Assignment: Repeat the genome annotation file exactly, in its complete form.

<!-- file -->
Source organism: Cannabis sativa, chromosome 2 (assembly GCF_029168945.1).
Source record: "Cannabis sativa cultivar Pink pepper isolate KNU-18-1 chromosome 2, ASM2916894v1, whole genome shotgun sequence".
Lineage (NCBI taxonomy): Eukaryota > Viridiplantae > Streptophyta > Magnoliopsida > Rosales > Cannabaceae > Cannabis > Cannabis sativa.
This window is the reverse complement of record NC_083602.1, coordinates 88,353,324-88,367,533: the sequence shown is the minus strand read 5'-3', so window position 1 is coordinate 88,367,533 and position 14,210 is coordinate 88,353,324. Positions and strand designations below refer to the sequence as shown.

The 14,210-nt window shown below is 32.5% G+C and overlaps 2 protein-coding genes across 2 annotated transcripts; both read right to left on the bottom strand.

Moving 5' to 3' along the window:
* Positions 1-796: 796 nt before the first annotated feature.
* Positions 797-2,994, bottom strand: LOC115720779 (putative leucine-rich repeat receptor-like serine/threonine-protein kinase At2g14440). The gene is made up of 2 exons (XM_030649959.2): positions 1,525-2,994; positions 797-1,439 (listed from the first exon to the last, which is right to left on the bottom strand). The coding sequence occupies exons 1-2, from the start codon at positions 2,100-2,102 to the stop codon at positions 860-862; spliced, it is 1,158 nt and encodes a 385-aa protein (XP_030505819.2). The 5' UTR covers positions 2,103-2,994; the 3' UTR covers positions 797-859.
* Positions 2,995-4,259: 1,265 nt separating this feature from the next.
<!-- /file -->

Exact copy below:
Source organism: Cannabis sativa, chromosome 2 (assembly GCF_029168945.1).
Source record: "Cannabis sativa cultivar Pink pepper isolate KNU-18-1 chromosome 2, ASM2916894v1, whole genome shotgun sequence".
Lineage (NCBI taxonomy): Eukaryota > Viridiplantae > Streptophyta > Magnoliopsida > Rosales > Cannabaceae > Cannabis > Cannabis sativa.
This window is the reverse complement of record NC_083602.1, coordinates 88,353,324-88,367,533: the sequence shown is the minus strand read 5'-3', so window position 1 is coordinate 88,367,533 and position 14,210 is coordinate 88,353,324. Positions and strand designations below refer to the sequence as shown.

The 14,210-nt window shown below is 32.5% G+C and overlaps 2 protein-coding genes across 2 annotated transcripts; both read right to left on the bottom strand.

Moving 5' to 3' along the window:
* Positions 1-796: 796 nt before the first annotated feature.
* Positions 797-2,994, bottom strand: LOC115720779 (putative leucine-rich repeat receptor-like serine/threonine-protein kinase At2g14440). The gene is made up of 2 exons (XM_030649959.2): positions 1,525-2,994; positions 797-1,439 (listed from the first exon to the last, which is right to left on the bottom strand). The coding sequence occupies exons 1-2, from the start codon at positions 2,100-2,102 to the stop codon at positions 860-862; spliced, it is 1,158 nt and encodes a 385-aa protein (XP_030505819.2). The 5' UTR covers positions 2,103-2,994; the 3' UTR covers positions 797-859.
* Positions 2,995-4,259: 1,265 nt separating this feature from the next.